Saturday, February 27, 2010

Rochester's 54th Regiment in Elmira, NY POW Camp

The following is extracted from "The Elmira prison camp: a history of the military prison at Elmira, N.Y," by Clayton Wood Holmes. It is the first instance in Holmes' history of the camp that he mentions the 54th Regiment from Rochester. The 54th left Rochester toward the end of July 1864 and would be there until November of that year as guards.

THE second month of the prison camp's existence opens with a list of about 4500 prisoners, enough to comfortably fill the barracks. During the month 5195 prisoners arrive and the prison is congested. The entire camp not occupied with buildings is covered with tents. The prisoners poured in so rapidly that it was utterly impossible to keep pace with the rapidly increasing demands made in every direction. While hospital buildings were being rushed as fast as possible, the enfeebled prisoners became sick so fast that adequate care could not be given, much as every one desired to do it. A calm and reasonable consideration of the facts gives the best answer to the unreasonable charges made on all sides, by the South, that the effort was not made to properly care for the prisoners.

The following official communication explains conditions at the beginning of August:

Headquarters Draft Rendezvous,

Elmiraa, N. Y., Aug. 3, 1864. Brig.-Gen. L. Thomas,

Adj.-Gen. U. S. A., Washington, D. C. General : Since my last report I have the honor to state that 5000 prisoners of war have arrived at this depot and are quartered in barracks and tents at Barracks No. 3. All recruits, substitutes, and drafted men have been transferred to Barracks No. 1 excepting deserters, who are confined in the guard-house. The latter will be transferred as soon as the guard-house is completed at Barracks No. 1. The 54th Regiment N. Y. Militia, numbering about 350, arrived here on the 27th of July to serve as guard over prisoners of war. This regiment, with the six companies of the 16th V. R. C. [from Allegany Co., NY], furnish about 700 men for guard duty at the prisoners' camp. At Barracks No. 1 there are 200 colored drafted men and substitutes, organized into two companies, armed and equipped, doing guard duty there. Thirty of these are detailed daily as a patrol guard inside the enclosure at prisoners' camp. I have just received notice from Major-General Dix that two more regiments of militia from New York City will be ordered here for duty, and it is probable that they will arrive here to-night or to-morrow.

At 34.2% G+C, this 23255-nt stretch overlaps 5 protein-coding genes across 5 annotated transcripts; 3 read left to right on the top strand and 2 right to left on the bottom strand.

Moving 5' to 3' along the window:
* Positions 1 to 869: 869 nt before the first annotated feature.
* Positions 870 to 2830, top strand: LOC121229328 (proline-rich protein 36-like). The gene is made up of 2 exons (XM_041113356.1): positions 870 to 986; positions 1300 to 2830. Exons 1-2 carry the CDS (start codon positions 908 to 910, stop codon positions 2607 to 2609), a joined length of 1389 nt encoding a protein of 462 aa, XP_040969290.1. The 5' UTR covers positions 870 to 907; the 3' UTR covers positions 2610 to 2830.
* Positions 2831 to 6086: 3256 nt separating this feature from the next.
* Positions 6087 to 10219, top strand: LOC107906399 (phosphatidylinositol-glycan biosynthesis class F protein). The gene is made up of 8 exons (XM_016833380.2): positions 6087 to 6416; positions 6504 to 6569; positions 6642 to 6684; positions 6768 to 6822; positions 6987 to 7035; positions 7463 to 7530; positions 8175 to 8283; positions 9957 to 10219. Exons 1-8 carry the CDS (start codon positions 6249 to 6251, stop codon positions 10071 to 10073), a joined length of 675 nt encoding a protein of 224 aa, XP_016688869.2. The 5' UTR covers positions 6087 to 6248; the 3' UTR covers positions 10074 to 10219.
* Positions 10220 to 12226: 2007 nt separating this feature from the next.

Owing to the number of troops to arrive here suddenly it became necessary to direct the quartermaster to lease some ground next to the prisoners' camp for an encampment, which I respectfully request may be approved. The new hospital is completed and occupied. The general condition of the post is excellent.

Very respectfully, your obedient servant,
S. Eastman,

Lt.-Col. U. S. A., Commanding Post.

The continued arrival of prisoners swelled the number so greatly that Colonel Eastman began to get nervous because the guard was so small. He made a telegraphic appeal for reinforcements. Two batteries of artillery, A and B of the 1st Battalion, Light Artillery, N. Y. N. G., arrived on August 3d from Rochester, 66 men and four guns. The 77th and 98th regiments State Militia also arrived. Plate No. 12 shows the artillery camp on the right, and the 54th N. Y. Militia on left. This camp was on the south side of Water Street, west of the enclosure. On the 16th of August, the force guarding prisoners consisted of the 28th [Brooklyn], 54th [Rochester], 56th [Brooklyn], 58th [Livingston County], 77th [New York City], 98th [Erie County], 99th [New York City], and 102d [New York City]regiments of N. Y. Militia, Batteries A and B, 1st Battalion N. Y. Light Artillery [Rochester's Union Grays], and six companies of the 16th V. R. C.


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